Misdiagnosis: Medical Malpractice & How it Works

Many medical malpractice cases involve claims of misdiagnosis. But what is a misdiagnosis? And when does a misdiagnosis count as medical malpractice?

What Is a Misdiagnosis?

A misdiagnosis is where a doctor makes a mistake in their diagnosis. If a doctor mistakes one condition for another, they could recommend a course of treatment which, at best, will do nothing.

But in some cases, the wrong course of treatment can make things worse. It can prolong illness, make existing conditions more critical, and it can even prove fatal.

If a doctor makes a misdiagnosis, it could impact on a patient’s recovery or long term health

Are All Misdiagnoses Medical Malpractice?

Not all misdiagnoses count as medical malpractice. For a claim of medical malpractice to be successful, the claimant will first have to prove that their doctor was in some way negligent.

When Does a Misdiagnosis Count as Medical Malpractice?

If the majority of healthcare professionals with the same speciality would have been able to correctly diagnose the condition, then one might reasonably assume that the doctor who made the misdiagnosis overlooked something significant. In which case, one might conclude that they acted negligently.

But the biggest indicator that a misdiagnosis might count as medical malpractice is where it results in further illness or injury. This isn’t always the case with misdiagnoses. A doctor might mistake a simple case of heartburn for an acute heart condition, for example. But if a doctor mistakes, say, appendicitis for indigestion, then their mistake can lead to some serious problems.

Examples of Common Misdiagnosis Claims

The misdiagnosis cases that are most likely to result in medical malpractice claims are those where there’s the greatest risk of further injury or serious illness. These include:

  • Broken Bones – If you break or fracture a bone, you’ll need a cast to help the bone heal. You’ll also have to refrain from putting any pressure on the bone for a while. So if a doctor fails to identify a broken bone, a patient might not take the necessary steps to give the bone time to heal. This risks causing further fractures or breakages – and these might prove much more difficult to treat than the original condition.
  • Cancer – The earlier cancer treatment starts, the better. So if a doctor fails to spot the signs of cancer, it can prolong a patient’s recovery time, or even shorten their life expectancy.
  • Meningitis – A key symptom of meningitis is a skin rash, which a doctor might misdiagnose as eczema, or an allergic reaction. They might then recommend a course of treatment to address a skin condition, instead of a more urgent course of treatment for meningitis.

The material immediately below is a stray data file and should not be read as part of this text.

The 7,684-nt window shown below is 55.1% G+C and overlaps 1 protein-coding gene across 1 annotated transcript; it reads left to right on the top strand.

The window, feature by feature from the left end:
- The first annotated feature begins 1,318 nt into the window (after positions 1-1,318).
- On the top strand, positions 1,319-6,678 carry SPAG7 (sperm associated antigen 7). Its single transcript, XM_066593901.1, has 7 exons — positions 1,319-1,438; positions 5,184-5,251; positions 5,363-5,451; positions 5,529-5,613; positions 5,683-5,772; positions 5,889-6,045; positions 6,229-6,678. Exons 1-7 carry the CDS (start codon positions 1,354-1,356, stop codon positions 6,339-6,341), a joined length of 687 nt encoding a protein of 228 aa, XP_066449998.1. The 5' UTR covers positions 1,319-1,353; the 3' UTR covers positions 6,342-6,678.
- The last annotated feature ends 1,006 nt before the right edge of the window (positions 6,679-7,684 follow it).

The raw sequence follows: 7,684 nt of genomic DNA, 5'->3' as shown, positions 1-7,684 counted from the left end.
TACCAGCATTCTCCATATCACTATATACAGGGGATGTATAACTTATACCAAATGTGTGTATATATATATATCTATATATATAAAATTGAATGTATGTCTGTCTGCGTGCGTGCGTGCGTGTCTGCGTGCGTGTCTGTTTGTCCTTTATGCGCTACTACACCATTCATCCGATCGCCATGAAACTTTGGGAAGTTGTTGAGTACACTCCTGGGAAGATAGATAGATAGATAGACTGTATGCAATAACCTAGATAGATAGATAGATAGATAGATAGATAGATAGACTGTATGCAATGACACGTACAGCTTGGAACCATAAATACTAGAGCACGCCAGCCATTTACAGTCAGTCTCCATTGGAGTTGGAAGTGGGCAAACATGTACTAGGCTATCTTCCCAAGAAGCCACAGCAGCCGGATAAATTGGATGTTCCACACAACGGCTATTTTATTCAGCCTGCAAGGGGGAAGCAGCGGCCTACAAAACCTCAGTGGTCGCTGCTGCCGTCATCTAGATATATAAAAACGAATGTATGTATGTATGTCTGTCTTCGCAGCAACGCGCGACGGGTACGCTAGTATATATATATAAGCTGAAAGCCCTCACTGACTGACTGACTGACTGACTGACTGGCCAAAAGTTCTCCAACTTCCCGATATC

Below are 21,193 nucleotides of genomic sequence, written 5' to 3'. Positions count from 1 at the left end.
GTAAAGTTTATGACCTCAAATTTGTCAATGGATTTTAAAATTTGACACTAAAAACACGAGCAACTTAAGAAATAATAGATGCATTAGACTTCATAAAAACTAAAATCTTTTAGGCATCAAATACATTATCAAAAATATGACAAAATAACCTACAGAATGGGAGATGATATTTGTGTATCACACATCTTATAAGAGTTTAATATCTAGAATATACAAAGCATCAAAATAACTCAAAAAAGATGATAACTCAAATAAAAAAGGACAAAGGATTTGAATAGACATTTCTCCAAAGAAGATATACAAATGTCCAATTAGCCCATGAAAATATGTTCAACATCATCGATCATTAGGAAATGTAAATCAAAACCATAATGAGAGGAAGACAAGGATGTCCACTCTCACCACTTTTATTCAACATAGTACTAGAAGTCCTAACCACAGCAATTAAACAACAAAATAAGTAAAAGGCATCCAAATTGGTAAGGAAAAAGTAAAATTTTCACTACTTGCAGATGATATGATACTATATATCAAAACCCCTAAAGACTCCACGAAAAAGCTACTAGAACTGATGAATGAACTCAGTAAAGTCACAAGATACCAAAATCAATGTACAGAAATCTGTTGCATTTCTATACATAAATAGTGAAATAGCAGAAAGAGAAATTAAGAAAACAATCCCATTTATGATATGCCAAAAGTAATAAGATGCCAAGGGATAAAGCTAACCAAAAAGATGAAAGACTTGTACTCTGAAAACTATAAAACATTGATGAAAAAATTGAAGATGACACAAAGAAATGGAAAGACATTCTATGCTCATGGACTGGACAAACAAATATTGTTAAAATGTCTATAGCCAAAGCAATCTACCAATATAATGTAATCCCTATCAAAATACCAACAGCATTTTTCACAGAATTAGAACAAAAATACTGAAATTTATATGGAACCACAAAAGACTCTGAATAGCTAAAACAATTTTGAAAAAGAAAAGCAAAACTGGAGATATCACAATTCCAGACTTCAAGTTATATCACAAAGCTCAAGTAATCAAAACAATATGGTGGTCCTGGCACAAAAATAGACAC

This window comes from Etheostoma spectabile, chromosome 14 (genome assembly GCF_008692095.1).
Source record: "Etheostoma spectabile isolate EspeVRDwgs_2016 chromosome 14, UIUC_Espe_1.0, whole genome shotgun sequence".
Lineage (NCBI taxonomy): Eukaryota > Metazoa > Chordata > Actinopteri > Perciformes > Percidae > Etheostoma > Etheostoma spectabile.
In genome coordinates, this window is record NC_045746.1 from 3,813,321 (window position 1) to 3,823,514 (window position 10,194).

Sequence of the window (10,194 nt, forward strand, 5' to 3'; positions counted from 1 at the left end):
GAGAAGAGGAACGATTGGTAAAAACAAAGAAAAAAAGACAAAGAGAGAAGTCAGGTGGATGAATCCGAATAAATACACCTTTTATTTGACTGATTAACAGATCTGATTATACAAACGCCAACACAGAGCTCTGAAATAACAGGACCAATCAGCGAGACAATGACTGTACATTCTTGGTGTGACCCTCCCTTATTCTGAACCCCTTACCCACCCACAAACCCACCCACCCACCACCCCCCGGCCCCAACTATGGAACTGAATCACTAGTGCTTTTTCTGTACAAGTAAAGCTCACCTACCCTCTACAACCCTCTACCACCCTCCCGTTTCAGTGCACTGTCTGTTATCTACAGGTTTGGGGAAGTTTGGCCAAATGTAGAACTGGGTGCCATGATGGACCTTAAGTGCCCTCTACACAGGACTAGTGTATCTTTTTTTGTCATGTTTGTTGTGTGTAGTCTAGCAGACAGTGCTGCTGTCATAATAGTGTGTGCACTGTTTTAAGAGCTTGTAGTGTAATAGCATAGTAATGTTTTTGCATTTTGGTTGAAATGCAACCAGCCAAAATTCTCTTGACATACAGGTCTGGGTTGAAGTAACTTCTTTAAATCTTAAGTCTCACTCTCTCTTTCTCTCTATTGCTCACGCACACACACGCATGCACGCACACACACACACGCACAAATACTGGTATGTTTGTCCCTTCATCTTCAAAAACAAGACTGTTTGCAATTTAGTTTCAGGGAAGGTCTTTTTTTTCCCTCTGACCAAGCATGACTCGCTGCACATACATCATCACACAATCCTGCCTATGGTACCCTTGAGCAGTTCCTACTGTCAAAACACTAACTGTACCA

• Heart Conditions and Head Injuries – Is that chest pain indigestion, or something much more serious? And how worried should you be about those headaches? Obviously, heart conditions and head injuries are invariably serious. Unfortunately, they’re also comparatively easy to misdiagnose. And when it comes to the heart and the head, any delay in treatment could mean the difference between life and death.

Protect Yourself Against Misdiagnosis Claims

We all make mistakes. Regrettably for healthcare professionals, mistakes can prove deadly. And if your mistake leads to a lot of pain, anger and grief, then your patients may decide to make a claim against you.

That’s why it’s essential that all healthcare professionals get medical malpractice insurance. This can cover you for claims of misdiagnosis and medical negligence.

Your employer will probably already have a group medical malpractice insurance policy. However, this policy might not offer you total cover. For example, it may only cover you for claims that arise while you’re working for your current employer.

Often, patients don’t realise the negative effects of a misdiagnosis for a long time. By the time they make a claim against you, you might have changed employers. And if you’re no longer covered by your employer’s group policy, then you’ll be personally liable to cover all costs.

So for total protection, consider getting your own personal medical malpractice insurance policy, to cover any areas that your employer’s policy might overlook.

If you have any questions, or you’d like to discuss your options, you can contact the Tapoly team at info@tapoly.com. You can also call our helpline on +44(0)207 846 0108, or you can use our website chat function.

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